New Year, new challenge?
Become a volunteer!
MERSEYSIDE'S Deputy Police Commissioner is inviting
anyone looking for a new challenge for 2018 to consider becoming an independent
Cllr Emily Spurrell is looking to recruit more volunteers to be part of an
important scheme which sees members of the community check on the welfare of
people detained in Police custody.
The Independent Custody Visiting programme was established following the
investigation into the Brixton riots in 1981 and is now the responsibility of
Police and Crime Commissioners to operate in their respective areas across the
The scheme sees volunteers undertake random, unannounced visits of Police cells
to check on the conditions and make sure those being held are being cared for
There is currently a committed team of 23 volunteers who dedicate their time to
the scheme, but the Deputy Commissioner is now looking to get up to 10 more
The volunteers visit the region's custody suites in pairs, at varied times of
the night and day, throughout the year. Once on site, they check on the welfare
of those detained and the conditions within the suite and produce a report for
the Police Commissioner, Jane Kennedy, and her Deputy. They can then raise any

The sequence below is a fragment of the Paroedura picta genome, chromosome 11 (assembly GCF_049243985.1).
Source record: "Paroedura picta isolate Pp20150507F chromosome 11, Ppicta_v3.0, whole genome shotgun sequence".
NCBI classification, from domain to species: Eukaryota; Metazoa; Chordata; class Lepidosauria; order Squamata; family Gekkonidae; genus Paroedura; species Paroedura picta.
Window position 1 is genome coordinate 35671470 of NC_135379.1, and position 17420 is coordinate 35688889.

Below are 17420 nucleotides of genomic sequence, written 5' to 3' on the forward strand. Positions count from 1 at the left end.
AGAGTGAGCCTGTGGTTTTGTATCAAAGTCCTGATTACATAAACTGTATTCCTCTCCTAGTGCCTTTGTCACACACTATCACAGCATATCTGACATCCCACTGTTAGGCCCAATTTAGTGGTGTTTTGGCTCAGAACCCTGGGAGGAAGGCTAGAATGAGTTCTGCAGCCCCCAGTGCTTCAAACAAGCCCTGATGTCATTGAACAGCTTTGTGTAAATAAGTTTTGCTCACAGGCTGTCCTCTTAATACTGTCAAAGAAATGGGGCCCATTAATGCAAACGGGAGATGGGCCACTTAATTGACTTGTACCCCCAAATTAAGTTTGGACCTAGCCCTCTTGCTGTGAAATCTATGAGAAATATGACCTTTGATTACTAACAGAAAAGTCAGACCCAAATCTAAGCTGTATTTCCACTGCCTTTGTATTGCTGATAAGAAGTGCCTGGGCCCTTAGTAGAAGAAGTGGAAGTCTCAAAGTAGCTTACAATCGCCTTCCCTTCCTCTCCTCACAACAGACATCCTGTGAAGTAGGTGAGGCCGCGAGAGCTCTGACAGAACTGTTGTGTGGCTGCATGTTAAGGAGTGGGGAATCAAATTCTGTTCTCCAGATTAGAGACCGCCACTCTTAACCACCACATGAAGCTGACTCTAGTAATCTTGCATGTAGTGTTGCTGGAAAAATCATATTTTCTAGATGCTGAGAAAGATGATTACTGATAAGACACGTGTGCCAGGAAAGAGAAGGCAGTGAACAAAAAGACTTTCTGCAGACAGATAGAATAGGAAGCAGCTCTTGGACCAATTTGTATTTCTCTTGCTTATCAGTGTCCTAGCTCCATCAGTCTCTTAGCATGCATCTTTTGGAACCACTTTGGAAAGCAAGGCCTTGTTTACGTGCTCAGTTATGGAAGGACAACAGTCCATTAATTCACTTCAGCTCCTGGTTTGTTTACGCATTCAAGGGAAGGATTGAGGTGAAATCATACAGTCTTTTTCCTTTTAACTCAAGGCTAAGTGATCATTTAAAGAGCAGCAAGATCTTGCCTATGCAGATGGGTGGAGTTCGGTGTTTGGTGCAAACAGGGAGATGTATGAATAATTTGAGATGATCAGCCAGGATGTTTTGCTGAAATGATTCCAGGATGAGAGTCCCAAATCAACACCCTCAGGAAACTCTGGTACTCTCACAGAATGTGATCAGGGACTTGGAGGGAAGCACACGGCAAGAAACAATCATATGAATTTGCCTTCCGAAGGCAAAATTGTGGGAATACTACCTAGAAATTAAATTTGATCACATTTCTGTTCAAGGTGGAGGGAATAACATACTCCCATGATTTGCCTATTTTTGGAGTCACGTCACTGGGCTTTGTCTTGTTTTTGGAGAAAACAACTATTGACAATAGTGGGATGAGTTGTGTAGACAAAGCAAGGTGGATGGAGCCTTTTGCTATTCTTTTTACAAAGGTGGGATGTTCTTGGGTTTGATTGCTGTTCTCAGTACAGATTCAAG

issues directly with Merseyside Police.
Emily said:- "Independent Custody Visitors (ICVs) carry out an important
public duty which provides reassurance to the public, the Police and to me that
we are detaining men and women here on Merseyside properly and caring for them
appropriately. Detainees are potentially vulnerable and visits by our ICV
volunteers are a key protection for them and a vital part of our criminal
justice system, ensuring their legal entitlements and rights are respected. This
is an interesting and rewarding role where volunteers can make a real difference
within their community and get an insight into how our Police system operates.
By volunteering for this scheme, people can play their part in promoting the
highest standards of policing. This is a fantastic opportunity for people who
are looking for a new challenge for the New Year."
The ICV scheme in Merseyside has been in operation since April 1984, when 20
members of the public were trained as visitors.
Last year, Merseyside's ICV volunteers made a total of 265 impromptu trips to
custody suites in the region, offering to see more than 2,300 detainees.
ICVs must have good observational and thinking skills, strong ethical principles
and be able to maintain confidentiality. They should also be comfortable
challenging authority if required. Ideally the volunteers will also come from a
range of backgrounds, ages and experience.
Volunteers must be over 18 years old and live or work in the Merseyside area.
Full training will be given. It is expected that volunteers make one visit a
If you are interested in applying, please find a full recruitment pack and all
the documents on the PCC's
The deadline for applications is on Friday, 2 February 2018.
You can also find out more about the ICV scheme